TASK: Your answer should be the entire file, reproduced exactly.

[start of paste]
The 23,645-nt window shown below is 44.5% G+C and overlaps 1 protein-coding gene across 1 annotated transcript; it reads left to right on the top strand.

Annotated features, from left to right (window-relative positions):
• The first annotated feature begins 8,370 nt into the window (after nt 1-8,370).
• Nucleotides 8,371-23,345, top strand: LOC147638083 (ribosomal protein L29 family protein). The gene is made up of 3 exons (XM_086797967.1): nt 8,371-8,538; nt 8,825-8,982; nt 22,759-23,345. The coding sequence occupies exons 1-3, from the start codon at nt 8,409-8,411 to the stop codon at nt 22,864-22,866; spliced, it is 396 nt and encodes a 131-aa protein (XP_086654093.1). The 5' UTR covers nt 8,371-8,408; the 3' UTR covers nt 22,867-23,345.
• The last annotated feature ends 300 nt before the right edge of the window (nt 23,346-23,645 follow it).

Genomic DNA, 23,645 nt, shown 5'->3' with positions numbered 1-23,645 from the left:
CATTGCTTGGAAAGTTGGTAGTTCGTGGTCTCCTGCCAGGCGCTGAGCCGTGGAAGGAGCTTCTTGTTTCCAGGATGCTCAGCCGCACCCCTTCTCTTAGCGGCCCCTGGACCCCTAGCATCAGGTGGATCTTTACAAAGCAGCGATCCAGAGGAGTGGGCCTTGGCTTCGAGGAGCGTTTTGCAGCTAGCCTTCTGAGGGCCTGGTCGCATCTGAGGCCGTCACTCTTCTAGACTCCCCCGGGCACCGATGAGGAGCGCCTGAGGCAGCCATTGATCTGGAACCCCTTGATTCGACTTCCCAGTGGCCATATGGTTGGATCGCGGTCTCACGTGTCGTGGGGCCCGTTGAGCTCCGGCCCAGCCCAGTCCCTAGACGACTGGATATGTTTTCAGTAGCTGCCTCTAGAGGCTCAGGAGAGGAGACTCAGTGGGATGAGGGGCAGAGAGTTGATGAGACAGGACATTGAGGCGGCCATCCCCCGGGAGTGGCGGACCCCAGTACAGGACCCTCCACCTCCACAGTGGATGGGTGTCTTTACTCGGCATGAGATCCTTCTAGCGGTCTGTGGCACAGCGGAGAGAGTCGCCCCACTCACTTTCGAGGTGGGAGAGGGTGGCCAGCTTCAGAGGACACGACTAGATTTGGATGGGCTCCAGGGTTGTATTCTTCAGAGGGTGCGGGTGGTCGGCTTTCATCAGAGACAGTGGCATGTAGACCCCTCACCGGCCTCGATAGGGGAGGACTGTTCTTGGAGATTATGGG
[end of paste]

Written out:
The 23,645-nt window shown below is 44.5% G+C and overlaps 1 protein-coding gene across 1 annotated transcript; it reads left to right on the top strand.

Annotated features, from left to right (window-relative positions):
• The first annotated feature begins 8,370 nt into the window (after nt 1-8,370).
• Nucleotides 8,371-23,345, top strand: LOC147638083 (ribosomal protein L29 family protein). The gene is made up of 3 exons (XM_086797967.1): nt 8,371-8,538; nt 8,825-8,982; nt 22,759-23,345. The coding sequence occupies exons 1-3, from the start codon at nt 8,409-8,411 to the stop codon at nt 22,864-22,866; spliced, it is 396 nt and encodes a 131-aa protein (XP_086654093.1). The 5' UTR covers nt 8,371-8,408; the 3' UTR covers nt 22,867-23,345.
• The last annotated feature ends 300 nt before the right edge of the window (nt 23,346-23,645 follow it).

Genomic DNA, 23,645 nt, shown 5'->3' with positions numbered 1-23,645 from the left:
CATTGCTTGGAAAGTTGGTAGTTCGTGGTCTCCTGCCAGGCGCTGAGCCGTGGAAGGAGCTTCTTGTTTCCAGGATGCTCAGCCGCACCCCTTCTCTTAGCGGCCCCTGGACCCCTAGCATCAGGTGGATCTTTACAAAGCAGCGATCCAGAGGAGTGGGCCTTGGCTTCGAGGAGCGTTTTGCAGCTAGCCTTCTGAGGGCCTGGTCGCATCTGAGGCCGTCACTCTTCTAGACTCCCCCGGGCACCGATGAGGAGCGCCTGAGGCAGCCATTGATCTGGAACCCCTTGATTCGACTTCCCAGTGGCCATATGGTTGGATCGCGGTCTCACGTGTCGTGGGGCCCGTTGAGCTCCGGCCCAGCCCAGTCCCTAGACGACTGGATATGTTTTCAGTAGCTGCCTCTAGAGGCTCAGGAGAGGAGACTCAGTGGGATGAGGGGCAGAGAGTTGATGAGACAGGACATTGAGGCGGCCATCCCCCGGGAGTGGCGGACCCCAGTACAGGACCCTCCACCTCCACAGTGGATGGGTGTCTTTACTCGGCATGAGATCCTTCTAGCGGTCTGTGGCACAGCGGAGAGAGTCGCCCCACTCACTTTCGAGGTGGGAGAGGGTGGCCAGCTTCAGAGGACACGACTAGATTTGGATGGGCTCCAGGGTTGTATTCTTCAGAGGGTGCGGGTGGTCGGCTTTCATCAGAGACAGTGGCATGTAGACCCCTCACCGGCCTCGATAGGGGAGGACTGTTCTTGGAGATTATGGG